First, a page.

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Amanda Shires is someone you simply can’t ignore and she’s back in Ireland 2014 to support her extraordinary new album “Down Fell The Doves”. She supported and accompanied husband, Jason Isbell, during his Dublin appearance late last year and now the Texas “Artist of the Year in 2011 is returning for a series of headline dates across the country.

Just in case the title alone wasn’t a dead give away, “Down Fell the Doves” is not a record for the faint of heart, faith or spirit. Not that anyone who heard her previous album would have expected such. “Carrying Lightning”, the critically acclaimed 2011 breakthrough that put Shires on the map as one of Americana music’s most arresting new voices (and Texas Music magazine’s 2011 Artist of the Year), was a tangled web of frayed heartstrings and combustible desire that revealed the one-time “little fiddle player from Lubbock” to be a grown woman unafraid to “get wrecked in love” and dish out the same with keen poetic insight and unnervingly mature, femme-fatale conviction. But as striking as Lightning was, “Down Fell the Doves” (Shires’ debut for Lightning Rod Records) is where the gloves really come off.

The album featured in many “best of 2013 ” lists. Featuring her expressive violin, ukelele and quivering vibrato, it was produced by Andy LeMaster (Bright Eyes, R.E.M.) and recorded in Athens, Georgia. Juxtaposing the, at times overwhelmingly grim emotional terrain, are songs that deliver just enough light to keep the shadows themselves on edge. Noting that “all of the songs are reflective of what I’ve been doing the last two years,” Shires — who was married Isbell in in early 2013 to coos unashamedly when asked about the tender-hearted “Stay.” “Oh, that’s a cute one,” she gushes playfully. “Pretty sappy, huh?” And then there’s the flirty but reverent “A Song for Leonard Cohen,” in which she fantasizes about “comparing mythologies” with her favourite songwriter over a drink or 12.

“This was the first record I’ve made where I really let the producer ultimately make the call of how things were going to go. I brought demos in — which was another first for me — but I just left a lot of stuff up to Andy, which worked well because we had a lot of the same ideas.”

Though not without its share of mood-enhancing embellishments, like the horns on “Stay” arranged by Shires and trombonist Chad Fisher, the sonic landscape of Down Fell the Doves is as haunted and provocative as Shires’ lyrics and melodies. Not to mention as rich with compelling contrasts, with the scrape and howl of Isbell’s guitars offsetting and perfectly complementing the delicate “drop and lift” of Shires’ quavering vibrato and almost supernaturally expressive violin — an instrument that, just like the devil’s in “Deep Dark Below,” “sounds like your deepest desire, lonely and bruised getting over being used.”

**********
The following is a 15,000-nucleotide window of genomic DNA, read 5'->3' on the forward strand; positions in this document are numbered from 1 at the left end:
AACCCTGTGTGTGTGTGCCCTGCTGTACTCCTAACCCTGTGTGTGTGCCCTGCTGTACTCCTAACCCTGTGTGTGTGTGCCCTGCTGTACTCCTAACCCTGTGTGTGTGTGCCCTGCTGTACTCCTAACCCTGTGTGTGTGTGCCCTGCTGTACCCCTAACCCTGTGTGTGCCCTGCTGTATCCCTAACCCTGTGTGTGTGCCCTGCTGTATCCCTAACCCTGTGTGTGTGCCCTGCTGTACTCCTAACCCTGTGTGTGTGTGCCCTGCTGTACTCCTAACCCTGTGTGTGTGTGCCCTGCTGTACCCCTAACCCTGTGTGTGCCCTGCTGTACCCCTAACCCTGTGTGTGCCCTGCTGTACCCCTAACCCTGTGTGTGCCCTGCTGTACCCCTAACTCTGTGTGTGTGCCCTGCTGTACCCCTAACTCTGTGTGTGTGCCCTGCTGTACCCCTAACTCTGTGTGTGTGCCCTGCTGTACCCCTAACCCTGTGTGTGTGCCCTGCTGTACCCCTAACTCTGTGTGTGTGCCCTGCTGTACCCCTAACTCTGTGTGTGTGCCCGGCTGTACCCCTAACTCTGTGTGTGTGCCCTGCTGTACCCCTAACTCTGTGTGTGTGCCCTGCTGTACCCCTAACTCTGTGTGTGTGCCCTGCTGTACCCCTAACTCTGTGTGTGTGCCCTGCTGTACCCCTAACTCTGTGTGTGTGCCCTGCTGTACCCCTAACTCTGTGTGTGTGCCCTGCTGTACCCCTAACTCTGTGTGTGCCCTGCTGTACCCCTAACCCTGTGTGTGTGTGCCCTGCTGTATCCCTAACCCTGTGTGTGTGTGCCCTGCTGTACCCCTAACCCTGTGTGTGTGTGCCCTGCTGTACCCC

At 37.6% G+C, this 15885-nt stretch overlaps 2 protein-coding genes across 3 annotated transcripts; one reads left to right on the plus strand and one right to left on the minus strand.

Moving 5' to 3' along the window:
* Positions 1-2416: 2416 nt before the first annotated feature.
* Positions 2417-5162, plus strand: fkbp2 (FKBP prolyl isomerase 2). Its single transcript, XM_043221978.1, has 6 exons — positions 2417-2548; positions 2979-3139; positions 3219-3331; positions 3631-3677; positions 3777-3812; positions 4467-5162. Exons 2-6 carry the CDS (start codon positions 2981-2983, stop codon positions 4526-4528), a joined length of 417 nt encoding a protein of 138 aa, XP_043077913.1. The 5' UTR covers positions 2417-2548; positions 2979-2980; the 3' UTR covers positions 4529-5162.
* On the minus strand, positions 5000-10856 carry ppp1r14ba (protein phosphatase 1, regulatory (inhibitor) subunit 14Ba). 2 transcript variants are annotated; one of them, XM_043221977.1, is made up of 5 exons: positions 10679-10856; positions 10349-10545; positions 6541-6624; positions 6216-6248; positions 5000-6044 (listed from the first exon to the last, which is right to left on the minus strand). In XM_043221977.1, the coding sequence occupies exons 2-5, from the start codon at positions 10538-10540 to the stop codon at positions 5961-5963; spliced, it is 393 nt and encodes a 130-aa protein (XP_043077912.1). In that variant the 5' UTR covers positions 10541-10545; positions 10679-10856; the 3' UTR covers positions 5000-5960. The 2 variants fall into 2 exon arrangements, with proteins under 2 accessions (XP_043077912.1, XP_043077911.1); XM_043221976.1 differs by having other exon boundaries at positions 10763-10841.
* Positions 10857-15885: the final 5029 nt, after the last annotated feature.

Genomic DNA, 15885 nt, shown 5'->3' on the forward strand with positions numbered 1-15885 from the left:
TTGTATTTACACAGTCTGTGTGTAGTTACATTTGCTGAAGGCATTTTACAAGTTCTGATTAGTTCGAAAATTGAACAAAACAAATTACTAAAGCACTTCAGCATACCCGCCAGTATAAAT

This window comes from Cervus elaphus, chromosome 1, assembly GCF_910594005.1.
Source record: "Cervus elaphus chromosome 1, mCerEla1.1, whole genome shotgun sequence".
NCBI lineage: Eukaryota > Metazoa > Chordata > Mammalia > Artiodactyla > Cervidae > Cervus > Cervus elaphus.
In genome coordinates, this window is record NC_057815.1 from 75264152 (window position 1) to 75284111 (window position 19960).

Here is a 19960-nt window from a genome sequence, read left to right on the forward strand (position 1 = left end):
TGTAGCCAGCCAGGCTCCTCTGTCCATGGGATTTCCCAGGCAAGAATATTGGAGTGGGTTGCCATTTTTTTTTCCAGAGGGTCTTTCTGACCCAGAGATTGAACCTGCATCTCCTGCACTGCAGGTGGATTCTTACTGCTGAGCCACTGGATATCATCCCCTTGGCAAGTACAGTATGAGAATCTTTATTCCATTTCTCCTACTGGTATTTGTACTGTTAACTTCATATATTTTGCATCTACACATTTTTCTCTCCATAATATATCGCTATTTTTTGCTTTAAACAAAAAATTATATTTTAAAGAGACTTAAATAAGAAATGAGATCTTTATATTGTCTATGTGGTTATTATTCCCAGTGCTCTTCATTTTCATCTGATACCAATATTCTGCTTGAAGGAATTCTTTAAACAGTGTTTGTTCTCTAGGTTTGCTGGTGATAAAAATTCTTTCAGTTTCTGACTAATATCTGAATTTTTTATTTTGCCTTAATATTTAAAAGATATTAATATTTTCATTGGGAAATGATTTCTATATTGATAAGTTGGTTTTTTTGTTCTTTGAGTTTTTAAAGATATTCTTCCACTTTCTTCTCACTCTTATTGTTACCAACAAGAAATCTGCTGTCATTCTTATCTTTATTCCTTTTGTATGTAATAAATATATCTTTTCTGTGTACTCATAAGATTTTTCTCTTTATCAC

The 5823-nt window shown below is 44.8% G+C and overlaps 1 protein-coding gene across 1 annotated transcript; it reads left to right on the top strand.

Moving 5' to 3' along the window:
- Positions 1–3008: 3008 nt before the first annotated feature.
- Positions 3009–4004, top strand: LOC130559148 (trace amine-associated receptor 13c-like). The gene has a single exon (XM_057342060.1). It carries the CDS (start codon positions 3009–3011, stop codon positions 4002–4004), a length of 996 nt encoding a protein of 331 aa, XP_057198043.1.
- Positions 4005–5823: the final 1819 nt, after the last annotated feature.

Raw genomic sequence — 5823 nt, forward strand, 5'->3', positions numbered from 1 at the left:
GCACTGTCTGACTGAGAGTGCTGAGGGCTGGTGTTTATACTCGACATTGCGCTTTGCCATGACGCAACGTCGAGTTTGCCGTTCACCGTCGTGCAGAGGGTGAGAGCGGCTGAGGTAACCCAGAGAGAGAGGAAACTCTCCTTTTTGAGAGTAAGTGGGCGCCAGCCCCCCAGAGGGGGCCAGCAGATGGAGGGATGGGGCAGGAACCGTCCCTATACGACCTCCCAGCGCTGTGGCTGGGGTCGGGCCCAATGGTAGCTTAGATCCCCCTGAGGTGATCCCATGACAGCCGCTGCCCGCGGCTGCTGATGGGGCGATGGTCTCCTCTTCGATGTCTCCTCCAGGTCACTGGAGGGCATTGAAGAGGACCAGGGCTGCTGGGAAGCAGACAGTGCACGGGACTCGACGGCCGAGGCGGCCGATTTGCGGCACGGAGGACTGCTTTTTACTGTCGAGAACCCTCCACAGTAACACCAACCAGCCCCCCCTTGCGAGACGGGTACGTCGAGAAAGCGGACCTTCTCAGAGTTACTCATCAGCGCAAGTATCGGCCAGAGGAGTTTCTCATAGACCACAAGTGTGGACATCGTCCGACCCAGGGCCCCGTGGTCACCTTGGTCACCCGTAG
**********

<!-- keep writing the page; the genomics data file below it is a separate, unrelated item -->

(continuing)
“It’s a lonesome instrument,” marvels Shires, who picked up her first violin at age 10, played Western swing music all through her teens (with the legendary Texas Playboys, no less) and continues to find new and interesting sounds on the versatile instrument that surprise even her. “I like the ways you can make it sound like wind, or fire, or … like wild. And I like that it can also be pretty”.

“But that’s not me,” she hastens to add with characteristic humility. “That’s the fiddle, because they’ve got their own minds. I just follow mine around and make sure it stays in one piece.”

“Languid and elegant …. marvellous songwriting” Daily Telegraph

“Shires is a damn talented and idiosyncratic song-writer…She is a fiddling maestro. At times her energetic, jittery vocals and eccentric lyrical subjects mark her out as a young female heir to the godfather of strange, Mr. Tom Waits. In her more conventional moments Shires sounds like the weird young niece of Dolly Parton.” Americana UK


Arctic Tern is the name 23 year old Belfast based musician Chris Campbell goes under. He released his debut EP in September 2013 with a sold out Belfast show. 2013 was a quiet introductory sort of year for Arctic Tern while he worked on his music, but he still gigged extensively with artists such as Frank Turner, Mick Flannery, Nathaniel Rateliff, Cold Specks and more, as well as his own headline shows here and in parts of Canada and America.

2014 has seen Arctic Tern go full-time at music. His second EP will be released in May and to coincide with this, a tour is being booked for May and June with dates confirmed in Ireland, England and at least 7 shows across Europe.


€12.50 available online from WAV Tickets [Lo-Call 1890 200 078] (50c per ticket service charge applies on phone, internet or creditcard bookings)

Strictly over 18′s, I.D. may be required


Whelan’s Indie DJ in the bar and Sonntags upstairs from 11pm til late, Free Entry.